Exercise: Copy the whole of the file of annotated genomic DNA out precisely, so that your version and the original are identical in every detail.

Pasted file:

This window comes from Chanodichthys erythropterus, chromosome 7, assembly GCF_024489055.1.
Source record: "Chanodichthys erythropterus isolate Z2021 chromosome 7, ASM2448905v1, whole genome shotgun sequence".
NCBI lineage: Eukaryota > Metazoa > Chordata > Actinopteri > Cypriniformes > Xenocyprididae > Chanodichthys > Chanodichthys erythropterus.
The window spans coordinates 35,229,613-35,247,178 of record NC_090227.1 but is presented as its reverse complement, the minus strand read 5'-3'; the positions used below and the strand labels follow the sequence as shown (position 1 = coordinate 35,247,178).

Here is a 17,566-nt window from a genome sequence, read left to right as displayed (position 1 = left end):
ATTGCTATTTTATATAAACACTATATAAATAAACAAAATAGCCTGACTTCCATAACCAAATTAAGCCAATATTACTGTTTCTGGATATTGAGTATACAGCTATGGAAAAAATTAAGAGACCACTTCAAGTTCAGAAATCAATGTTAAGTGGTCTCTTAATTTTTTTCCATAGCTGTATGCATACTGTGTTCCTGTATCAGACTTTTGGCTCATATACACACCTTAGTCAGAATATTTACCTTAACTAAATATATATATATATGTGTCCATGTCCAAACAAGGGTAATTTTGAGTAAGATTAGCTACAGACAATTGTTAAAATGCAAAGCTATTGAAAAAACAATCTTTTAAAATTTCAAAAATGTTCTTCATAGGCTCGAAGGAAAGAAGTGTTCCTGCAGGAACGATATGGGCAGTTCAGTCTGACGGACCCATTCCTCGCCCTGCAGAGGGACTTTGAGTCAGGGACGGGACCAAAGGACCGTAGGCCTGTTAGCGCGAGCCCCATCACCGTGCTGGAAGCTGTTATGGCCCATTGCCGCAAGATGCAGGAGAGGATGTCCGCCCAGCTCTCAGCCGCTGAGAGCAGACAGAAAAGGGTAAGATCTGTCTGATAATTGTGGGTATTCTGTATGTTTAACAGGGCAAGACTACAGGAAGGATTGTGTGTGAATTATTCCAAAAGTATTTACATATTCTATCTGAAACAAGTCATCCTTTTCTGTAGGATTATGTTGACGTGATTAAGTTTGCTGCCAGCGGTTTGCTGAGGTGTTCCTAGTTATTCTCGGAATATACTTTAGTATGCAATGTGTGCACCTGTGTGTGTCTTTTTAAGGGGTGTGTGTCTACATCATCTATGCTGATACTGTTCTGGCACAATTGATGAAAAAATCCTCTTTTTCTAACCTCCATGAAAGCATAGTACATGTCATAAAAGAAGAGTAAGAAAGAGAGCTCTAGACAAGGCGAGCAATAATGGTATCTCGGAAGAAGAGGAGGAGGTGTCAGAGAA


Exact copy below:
This window comes from Chanodichthys erythropterus, chromosome 7, assembly GCF_024489055.1.
Source record: "Chanodichthys erythropterus isolate Z2021 chromosome 7, ASM2448905v1, whole genome shotgun sequence".
NCBI lineage: Eukaryota > Metazoa > Chordata > Actinopteri > Cypriniformes > Xenocyprididae > Chanodichthys > Chanodichthys erythropterus.
The window spans coordinates 35,229,613-35,247,178 of record NC_090227.1 but is presented as its reverse complement, the minus strand read 5'-3'; the positions used below and the strand labels follow the sequence as shown (position 1 = coordinate 35,247,178).

Here is a 17,566-nt window from a genome sequence, read left to right as displayed (position 1 = left end):
ATTGCTATTTTATATAAACACTATATAAATAAACAAAATAGCCTGACTTCCATAACCAAATTAAGCCAATATTACTGTTTCTGGATATTGAGTATACAGCTATGGAAAAAATTAAGAGACCACTTCAAGTTCAGAAATCAATGTTAAGTGGTCTCTTAATTTTTTTCCATAGCTGTATGCATACTGTGTTCCTGTATCAGACTTTTGGCTCATATACACACCTTAGTCAGAATATTTACCTTAACTAAATATATATATATATGTGTCCATGTCCAAACAAGGGTAATTTTGAGTAAGATTAGCTACAGACAATTGTTAAAATGCAAAGCTATTGAAAAAACAATCTTTTAAAATTTCAAAAATGTTCTTCATAGGCTCGAAGGAAAGAAGTGTTCCTGCAGGAACGATATGGGCAGTTCAGTCTGACGGACCCATTCCTCGCCCTGCAGAGGGACTTTGAGTCAGGGACGGGACCAAAGGACCGTAGGCCTGTTAGCGCGAGCCCCATCACCGTGCTGGAAGCTGTTATGGCCCATTGCCGCAAGATGCAGGAGAGGATGTCCGCCCAGCTCTCAGCCGCTGAGAGCAGACAGAAAAGGGTAAGATCTGTCTGATAATTGTGGGTATTCTGTATGTTTAACAGGGCAAGACTACAGGAAGGATTGTGTGTGAATTATTCCAAAAGTATTTACATATTCTATCTGAAACAAGTCATCCTTTTCTGTAGGATTATGTTGACGTGATTAAGTTTGCTGCCAGCGGTTTGCTGAGGTGTTCCTAGTTATTCTCGGAATATACTTTAGTATGCAATGTGTGCACCTGTGTGTGTCTTTTTAAGGGGTGTGTGTCTACATCATCTATGCTGATACTGTTCTGGCACAATTGATGAAAAAATCCTCTTTTTCTAACCTCCATGAAAGCATAGTACATGTCATAAAAGAAGAGTAAGAAAGAGAGCTCTAGACAAGGCGAGCAATAATGGTATCTCGGAAGAAGAGGAGGAGGTGTCAGAGAA